14 November 2016
21st Century cancer deaths.
Today the Office for National Statistics has released two sets of important data. The first are mortality statistics for 2015, which outline how people died in England and Wales last year. The second is the 21st Century Mortality Files which provide data on deaths in England and Wales since the start of this century.
21st Century cancer: the key facts
For further information on the changing cancer story, read our report from earlier this year Cancer: Then & Now
- Cancer has killed almost 2.5 million people in the UK since the turn of the 21st Century
- Cancer has killed more than 2 million people in England and Wales since the turn of the 21st century[i] (estimate around 2.1 million)
- Cancer has killed almost 250,000 people in Scotland since the turn of the 21st century[ii] (estimate around 230,000)
- Cancer has killed around 60,000 people in Northern Ireland since the turn of the century[iii]
- Cancer is the leading cause of death in the UK, after pushing heart disease into second place in 2011 (2012 in Scotland)vii
- Almost 150,000 people now die from cancer each year in England and Wales (up from an estimated 135,000 a year in 2001). This compares with around 140,000 people who die from heart disease, and almost 50,000 from dementiai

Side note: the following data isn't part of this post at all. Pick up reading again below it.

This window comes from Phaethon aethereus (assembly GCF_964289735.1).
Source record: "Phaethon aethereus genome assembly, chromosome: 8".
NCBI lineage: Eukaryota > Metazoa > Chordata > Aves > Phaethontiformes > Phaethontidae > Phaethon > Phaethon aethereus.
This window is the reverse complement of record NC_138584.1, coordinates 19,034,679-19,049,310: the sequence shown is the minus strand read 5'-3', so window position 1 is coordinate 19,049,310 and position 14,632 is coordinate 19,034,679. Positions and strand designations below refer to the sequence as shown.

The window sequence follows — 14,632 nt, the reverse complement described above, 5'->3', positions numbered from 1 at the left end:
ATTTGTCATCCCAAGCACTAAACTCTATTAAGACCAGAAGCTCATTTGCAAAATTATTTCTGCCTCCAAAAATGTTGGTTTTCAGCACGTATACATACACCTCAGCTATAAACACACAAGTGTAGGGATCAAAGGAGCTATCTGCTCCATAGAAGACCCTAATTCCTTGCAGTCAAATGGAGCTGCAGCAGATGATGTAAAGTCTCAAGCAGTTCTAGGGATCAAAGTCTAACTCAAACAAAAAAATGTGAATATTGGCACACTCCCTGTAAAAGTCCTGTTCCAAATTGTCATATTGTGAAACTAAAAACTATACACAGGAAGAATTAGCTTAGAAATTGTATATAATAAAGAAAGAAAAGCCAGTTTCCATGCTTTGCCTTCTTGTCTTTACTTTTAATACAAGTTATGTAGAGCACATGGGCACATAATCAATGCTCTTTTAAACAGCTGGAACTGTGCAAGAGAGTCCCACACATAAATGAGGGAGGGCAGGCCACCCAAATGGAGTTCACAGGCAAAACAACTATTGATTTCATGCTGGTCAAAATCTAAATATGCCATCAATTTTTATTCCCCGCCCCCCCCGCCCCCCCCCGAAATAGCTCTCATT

- Around 16,400 people now die from cancer each year in Scotland (up from around 15,400 in 2005)[iv]. This compares with around 15,800 who die from heart disease
- Around 4,500 people now die from cancer each year in Northern Ireland (up from around 3,900 in 2003). This compares with around 3,800 who die from heart disease.[v]
- Cancer kills people at a younger age than heart disease or a stroke, according to data from Scotland (people who die from cancer die on average aged 74 years, compared with 78 years for heart disease and 82 years for stroke)[vi]
- Breast cancer is the leading cause of death in women aged 35-49
- Lung cancer is the leading cause of death in women aged 50-64[vii]
Commenting on 21st Century Mortality Files and 2015 mortality statistics released today by ONS, Lynda Thomas, Chief Executive of Macmillan Cancer Support says:
“These figures reveal a huge increase in cancer deaths since the turn of the century, with the disease now claiming more lives than any other each year. Tragically, too many people dying of cancer are still ending their days without the right care and support, which could mean they end up in unnecessary pain. One in ten people dying of cancer each year have spent their final hours in pain[viii], this is unacceptable.